Accuracy is: 0.9973333333333333
Most Informative Features
                      :) = True           Positi : Negati =   1010.7 : 1.0
                     sad = True           Negati : Positi =     25.4 : 1.0
                     bam = True           Positi : Negati =     20.2 : 1.0
                  arrive = True           Positi : Negati =     18.3 : 1.0
                     x15 = True           Negati : Positi =     17.2 : 1.0
               community = True           Positi : Negati =     14.7 : 1.0
                    glad = True           Positi : Negati =     12.6 : 1.0
                   enjoy = True           Positi : Negati =     12.0 : 1.0
                    kill = True           Negati : Positi =     12.0 : 1.0
                     ugh = True           Negati : Positi =     11.3 : 1.0
None

Step 4: Use the Sentiment Analysis prediction model

Now we can determine the mood of a tweet. To have some fun let us try to figure out the mood of tweets with Python and compare it with Java.

To do that, you need to have setup your twitter developer account. If you do not have that already, then see the this tutorial on how to do that.

In the code below you need to fill out your consumer_key, consumer_secret, access_token, and access_token_secret.

import pickle
import tweepy


def get_twitter_api():
    # personal details
    consumer_key = "___INSERT YOUR DATA HERE___"
    consumer_secret = "___INSERT YOUR DATA HERE___"
    access_token = "___INSERT YOUR DATA HERE___"
    access_token_secret = "___INSERT YOUR DATA HERE___"

    # authentication of consumer key and secret
    auth = tweepy.OAuthHandler(consumer_key, consumer_secret)

    # authentication of access token and secret
    auth.set_access_token(access_token, access_token_secret)
    api = tweepy.API(auth)
    return api


# This function uses the functions from the learner code above
def tokenize(tweet):
    return remove_noise(word_tokenize(tweet))


def get_classifier(pickle_name):
    f = open(pickle_name, 'rb')
    classifier = pickle.load(f)
    f.close()
    return classifier


def find_mood(search):
    classifier = get_classifier('my_classifier.pickle')

    api = get_twitter_api()

    stat = {
        "Positive": 0,
        "Negative": 0
    }
    for tweet in tweepy.Cursor(api.search, q=search).items(1000):
        custom_tokens = tokenize(tweet.text)

        category = classifier.classify(dict([token, True] for token in custom_tokens))
        stat[category] += 1

    print("The mood of", search)
    print(" - Positive", stat["Positive"], round(stat["Positive"]*100/(stat["Positive"] + stat["Negative"]), 1))
    print(" - Negative", stat["Negative"], round(stat["Negative"]*100/(stat["Positive"] + stat["Negative"]), 1))


if __name__ == "__main__":
    find_mood("#java")
    find_mood("#python")

That is it. Obviously the mood of Python is better. It is easier than Java.

The mood of #java
 - Positive 524 70.4
 - Negative 220 29.6
The mood of #python
 - Positive 753 75.3
 - Negative 247 24.7

If you want to learn more about Python I can encourage you to take my course here.

3 Steps to Plot Shooting Incident in NY on a Map Using Python

What will you learn in this tutorial?

  • Where to find interesting data contained in CSV files.
  • How to extract a map to plot the data on.
  • Use Python to easily plot the data from the CSV file no the map.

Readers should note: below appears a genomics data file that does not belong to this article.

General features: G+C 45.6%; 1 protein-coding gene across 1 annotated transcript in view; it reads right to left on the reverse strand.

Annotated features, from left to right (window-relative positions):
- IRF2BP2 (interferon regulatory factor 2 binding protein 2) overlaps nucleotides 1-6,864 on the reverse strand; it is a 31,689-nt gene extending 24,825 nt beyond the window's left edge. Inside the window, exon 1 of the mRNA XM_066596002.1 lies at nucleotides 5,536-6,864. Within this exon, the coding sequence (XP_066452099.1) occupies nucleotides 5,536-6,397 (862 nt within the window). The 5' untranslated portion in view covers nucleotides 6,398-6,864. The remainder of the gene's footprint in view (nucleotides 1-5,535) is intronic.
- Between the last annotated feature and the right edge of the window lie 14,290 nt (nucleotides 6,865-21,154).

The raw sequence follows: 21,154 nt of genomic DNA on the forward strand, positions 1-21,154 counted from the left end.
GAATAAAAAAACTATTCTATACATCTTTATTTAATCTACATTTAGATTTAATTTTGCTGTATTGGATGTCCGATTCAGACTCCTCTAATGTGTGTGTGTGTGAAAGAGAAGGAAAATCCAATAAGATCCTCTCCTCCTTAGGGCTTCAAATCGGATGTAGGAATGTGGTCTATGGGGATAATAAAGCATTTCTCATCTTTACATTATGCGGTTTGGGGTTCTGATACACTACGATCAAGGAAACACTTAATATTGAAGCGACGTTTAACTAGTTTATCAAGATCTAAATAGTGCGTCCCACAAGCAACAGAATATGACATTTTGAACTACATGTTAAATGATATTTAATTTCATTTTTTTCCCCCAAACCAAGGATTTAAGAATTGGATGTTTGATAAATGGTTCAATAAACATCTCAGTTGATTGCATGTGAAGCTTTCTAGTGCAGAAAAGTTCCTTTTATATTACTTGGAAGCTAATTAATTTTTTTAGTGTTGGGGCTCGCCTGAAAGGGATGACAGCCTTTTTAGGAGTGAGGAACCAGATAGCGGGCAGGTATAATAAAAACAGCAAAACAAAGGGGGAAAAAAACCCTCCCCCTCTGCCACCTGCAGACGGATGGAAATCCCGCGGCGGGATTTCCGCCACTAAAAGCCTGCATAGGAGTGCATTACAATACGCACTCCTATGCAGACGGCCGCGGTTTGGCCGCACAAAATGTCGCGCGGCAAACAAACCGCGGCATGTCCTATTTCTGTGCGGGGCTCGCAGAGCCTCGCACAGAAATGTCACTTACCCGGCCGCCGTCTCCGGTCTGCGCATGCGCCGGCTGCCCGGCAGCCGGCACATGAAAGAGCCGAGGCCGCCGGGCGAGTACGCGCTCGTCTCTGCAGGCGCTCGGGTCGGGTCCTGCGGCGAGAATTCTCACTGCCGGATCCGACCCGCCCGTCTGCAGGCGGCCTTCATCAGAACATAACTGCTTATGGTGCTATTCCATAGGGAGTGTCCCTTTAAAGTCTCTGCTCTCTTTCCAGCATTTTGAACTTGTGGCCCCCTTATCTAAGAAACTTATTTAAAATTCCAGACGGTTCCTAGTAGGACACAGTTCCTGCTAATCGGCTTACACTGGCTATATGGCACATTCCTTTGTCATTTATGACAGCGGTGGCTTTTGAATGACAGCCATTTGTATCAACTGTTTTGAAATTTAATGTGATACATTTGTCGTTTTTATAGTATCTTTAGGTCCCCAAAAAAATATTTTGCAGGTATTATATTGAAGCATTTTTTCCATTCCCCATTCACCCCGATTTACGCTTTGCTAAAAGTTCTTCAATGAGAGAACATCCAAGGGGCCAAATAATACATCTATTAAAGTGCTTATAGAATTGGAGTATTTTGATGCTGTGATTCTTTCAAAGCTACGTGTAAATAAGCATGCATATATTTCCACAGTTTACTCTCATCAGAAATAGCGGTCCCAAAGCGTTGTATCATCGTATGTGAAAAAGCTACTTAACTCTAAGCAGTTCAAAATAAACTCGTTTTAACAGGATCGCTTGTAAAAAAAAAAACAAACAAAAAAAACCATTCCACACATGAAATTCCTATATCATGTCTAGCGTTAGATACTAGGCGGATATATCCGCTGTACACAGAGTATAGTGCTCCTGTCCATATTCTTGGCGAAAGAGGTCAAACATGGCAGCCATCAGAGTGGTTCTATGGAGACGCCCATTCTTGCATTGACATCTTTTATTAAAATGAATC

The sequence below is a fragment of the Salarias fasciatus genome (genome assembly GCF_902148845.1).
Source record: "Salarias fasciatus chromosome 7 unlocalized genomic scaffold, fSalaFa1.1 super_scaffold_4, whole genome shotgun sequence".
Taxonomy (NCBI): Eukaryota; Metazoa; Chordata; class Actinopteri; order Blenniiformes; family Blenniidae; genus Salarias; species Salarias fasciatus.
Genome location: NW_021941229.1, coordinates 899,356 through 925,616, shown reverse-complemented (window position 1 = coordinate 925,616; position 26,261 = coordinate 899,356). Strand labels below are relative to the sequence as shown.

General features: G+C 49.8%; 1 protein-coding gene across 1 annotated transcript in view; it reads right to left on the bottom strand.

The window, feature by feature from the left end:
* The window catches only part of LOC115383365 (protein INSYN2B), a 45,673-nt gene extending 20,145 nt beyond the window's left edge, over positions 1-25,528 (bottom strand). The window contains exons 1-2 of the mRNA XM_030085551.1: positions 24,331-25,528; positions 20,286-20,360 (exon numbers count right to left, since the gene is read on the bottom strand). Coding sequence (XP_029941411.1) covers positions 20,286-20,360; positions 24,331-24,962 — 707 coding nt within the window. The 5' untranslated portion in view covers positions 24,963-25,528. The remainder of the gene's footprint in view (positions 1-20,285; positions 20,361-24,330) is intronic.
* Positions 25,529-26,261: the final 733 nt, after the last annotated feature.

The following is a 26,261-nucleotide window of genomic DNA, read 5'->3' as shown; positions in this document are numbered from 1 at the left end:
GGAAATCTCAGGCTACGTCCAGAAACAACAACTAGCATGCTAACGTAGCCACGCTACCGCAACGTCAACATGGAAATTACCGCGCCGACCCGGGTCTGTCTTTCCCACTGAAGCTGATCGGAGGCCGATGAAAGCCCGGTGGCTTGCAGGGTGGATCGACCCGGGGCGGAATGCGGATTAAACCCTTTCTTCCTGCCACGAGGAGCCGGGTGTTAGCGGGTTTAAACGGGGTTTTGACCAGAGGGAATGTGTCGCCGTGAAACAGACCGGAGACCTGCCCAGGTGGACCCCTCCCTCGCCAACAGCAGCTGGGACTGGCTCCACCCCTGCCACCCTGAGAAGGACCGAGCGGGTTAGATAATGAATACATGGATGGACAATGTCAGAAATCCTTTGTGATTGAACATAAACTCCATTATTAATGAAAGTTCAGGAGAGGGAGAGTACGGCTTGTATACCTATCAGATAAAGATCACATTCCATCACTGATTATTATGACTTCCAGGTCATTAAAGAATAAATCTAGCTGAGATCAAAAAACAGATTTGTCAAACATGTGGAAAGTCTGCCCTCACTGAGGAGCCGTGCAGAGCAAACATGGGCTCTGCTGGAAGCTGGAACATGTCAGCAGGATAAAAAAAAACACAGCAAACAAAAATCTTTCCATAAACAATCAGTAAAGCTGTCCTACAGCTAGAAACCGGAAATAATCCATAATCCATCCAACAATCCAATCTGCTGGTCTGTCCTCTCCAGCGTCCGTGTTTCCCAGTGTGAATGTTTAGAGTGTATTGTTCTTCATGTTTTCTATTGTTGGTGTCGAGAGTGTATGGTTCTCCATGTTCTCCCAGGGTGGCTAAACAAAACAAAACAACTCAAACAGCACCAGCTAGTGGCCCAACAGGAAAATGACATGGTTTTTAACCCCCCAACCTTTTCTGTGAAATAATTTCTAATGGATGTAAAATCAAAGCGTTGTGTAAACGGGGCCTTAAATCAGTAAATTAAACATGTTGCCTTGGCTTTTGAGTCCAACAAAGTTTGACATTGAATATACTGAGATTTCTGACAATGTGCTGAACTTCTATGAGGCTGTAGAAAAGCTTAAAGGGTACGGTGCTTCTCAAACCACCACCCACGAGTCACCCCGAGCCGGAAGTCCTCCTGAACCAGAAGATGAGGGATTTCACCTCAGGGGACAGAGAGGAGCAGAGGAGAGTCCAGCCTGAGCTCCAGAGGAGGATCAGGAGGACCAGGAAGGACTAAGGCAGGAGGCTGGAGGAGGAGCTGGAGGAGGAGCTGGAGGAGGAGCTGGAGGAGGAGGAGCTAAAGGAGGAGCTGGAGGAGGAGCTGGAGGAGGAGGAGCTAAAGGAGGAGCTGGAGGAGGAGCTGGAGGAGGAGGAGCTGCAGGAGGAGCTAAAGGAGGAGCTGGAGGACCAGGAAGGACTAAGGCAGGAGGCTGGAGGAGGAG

Step 1: Collect the data in CSV format

You can find various interesting data in CSV format on data.world that you can play around with in Python.

In this tutorial we will focus on Shooting Incidents in NYPD from the last year. You can find the data on data.world.

data.world with NYPD Shooting Incident Data (Year To Date)
data.world with NYPD Shooting Incident Data (Year To Date)

You can download the CSV file containing all the data by pressing on the download link.

To download CSV file press the download.
To download CSV file press the download.

Looking at the data you see that each incident has latitude and longitude coordinates.

{'INCIDENT_KEY': '184659172', 'OCCUR_DATE': '06/30/2018 12:00:00 AM', 'OCCUR_TIME': '23:41:00', 'BORO': 'BROOKLYN', 'PRECINCT': '75', 'JURISDICTION_CODE': '0', 'LOCATION_DESC': 'PVT HOUSE                     ', 'STATISTICAL_MURDER_FLAG': 'false', 'PERP_AGE_GROUP': '', 'PERP_SEX': '', 'PERP_RACE': '', 'VIC_AGE_GROUP': '25-44', 'VIC_SEX': 'M', 'VIC_RACE': 'BLACK', 'X_COORD_CD': '1020263', 'Y_COORD_CD': '184219', 'Latitude': '40.672250312', 'Longitude': '-73.870176252'}

That means we can plot on a map. Let us try to do that.

Step 2: Export a map to plot the data

We want to plot all the shooting incidents on a map. You can use OpenStreetMap to get an image of a map.

We want a map of New York, which you can find by locating it on OpenStreetMap or pressing the link.

OpenStreetMap (sorry for the Danish language)

You should press the blue Download in the low right corner of the picture.

Also, remember to get the coordinates of the image in the left side bar, we will need them for the plot.

map_box = [-74.4461, -73.5123, 40.4166, 41.0359]

Step 3: Writing the Python code that adds data to the map

Importing data from a CVS file is easy and can be done through the standard library csv. Making plot on a graph can be done in matplotlib. If you do not have it installed already, you can do that by typing the following in a command line (or see here).

pip install matplotlib

First you need to transform the CVS data of the longitude and latitude to floats.

import csv


# The name of the input file might need to be adjusted, or the location needs to be added if it is not located in the same folder as this file.
csv_file = open('nypd-shooting-incident-data-year-to-date-1.csv')
csv_reader = csv.DictReader(csv_file)
longitude = []
latitude = []
for row in csv_reader:
    longitude.append(float(row['Longitude']))
    latitude.append(float(row['Latitude']))

Now you have two lists (longitude and latitude), which contains the coordinates to plot.